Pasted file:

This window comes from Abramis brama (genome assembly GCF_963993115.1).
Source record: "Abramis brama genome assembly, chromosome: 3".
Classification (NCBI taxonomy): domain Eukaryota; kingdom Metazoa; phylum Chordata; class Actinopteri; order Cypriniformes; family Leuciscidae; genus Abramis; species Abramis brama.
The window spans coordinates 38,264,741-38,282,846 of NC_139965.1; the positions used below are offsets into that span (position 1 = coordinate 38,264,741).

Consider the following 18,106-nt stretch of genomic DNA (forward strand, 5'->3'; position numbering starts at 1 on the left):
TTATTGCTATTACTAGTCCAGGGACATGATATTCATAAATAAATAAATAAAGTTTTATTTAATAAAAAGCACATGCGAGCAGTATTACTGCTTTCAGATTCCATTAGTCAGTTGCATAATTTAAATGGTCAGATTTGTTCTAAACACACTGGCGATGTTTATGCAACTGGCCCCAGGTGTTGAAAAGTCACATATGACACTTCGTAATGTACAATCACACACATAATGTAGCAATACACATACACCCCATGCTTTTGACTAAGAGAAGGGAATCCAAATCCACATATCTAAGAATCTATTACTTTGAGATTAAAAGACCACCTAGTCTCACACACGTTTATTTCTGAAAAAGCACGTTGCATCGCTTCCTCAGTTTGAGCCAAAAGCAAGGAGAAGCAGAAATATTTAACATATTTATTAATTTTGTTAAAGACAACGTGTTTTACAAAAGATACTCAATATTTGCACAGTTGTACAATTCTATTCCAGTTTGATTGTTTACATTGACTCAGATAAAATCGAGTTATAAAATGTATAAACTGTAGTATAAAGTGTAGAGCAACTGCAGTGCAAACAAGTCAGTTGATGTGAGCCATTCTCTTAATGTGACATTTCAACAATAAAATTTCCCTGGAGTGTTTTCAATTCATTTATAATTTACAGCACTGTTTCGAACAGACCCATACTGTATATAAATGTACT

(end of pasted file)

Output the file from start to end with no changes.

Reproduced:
This window comes from Abramis brama (genome assembly GCF_963993115.1).
Source record: "Abramis brama genome assembly, chromosome: 3".
Classification (NCBI taxonomy): domain Eukaryota; kingdom Metazoa; phylum Chordata; class Actinopteri; order Cypriniformes; family Leuciscidae; genus Abramis; species Abramis brama.
The window spans coordinates 38,264,741-38,282,846 of NC_139965.1; the positions used below are offsets into that span (position 1 = coordinate 38,264,741).

Consider the following 18,106-nt stretch of genomic DNA (forward strand, 5'->3'; position numbering starts at 1 on the left):
TTATTGCTATTACTAGTCCAGGGACATGATATTCATAAATAAATAAATAAAGTTTTATTTAATAAAAAGCACATGCGAGCAGTATTACTGCTTTCAGATTCCATTAGTCAGTTGCATAATTTAAATGGTCAGATTTGTTCTAAACACACTGGCGATGTTTATGCAACTGGCCCCAGGTGTTGAAAAGTCACATATGACACTTCGTAATGTACAATCACACACATAATGTAGCAATACACATACACCCCATGCTTTTGACTAAGAGAAGGGAATCCAAATCCACATATCTAAGAATCTATTACTTTGAGATTAAAAGACCACCTAGTCTCACACACGTTTATTTCTGAAAAAGCACGTTGCATCGCTTCCTCAGTTTGAGCCAAAAGCAAGGAGAAGCAGAAATATTTAACATATTTATTAATTTTGTTAAAGACAACGTGTTTTACAAAAGATACTCAATATTTGCACAGTTGTACAATTCTATTCCAGTTTGATTGTTTACATTGACTCAGATAAAATCGAGTTATAAAATGTATAAACTGTAGTATAAAGTGTAGAGCAACTGCAGTGCAAACAAGTCAGTTGATGTGAGCCATTCTCTTAATGTGACATTTCAACAATAAAATTTCCCTGGAGTGTTTTCAATTCATTTATAATTTACAGCACTGTTTCGAACAGACCCATACTGTATATAAATGTACT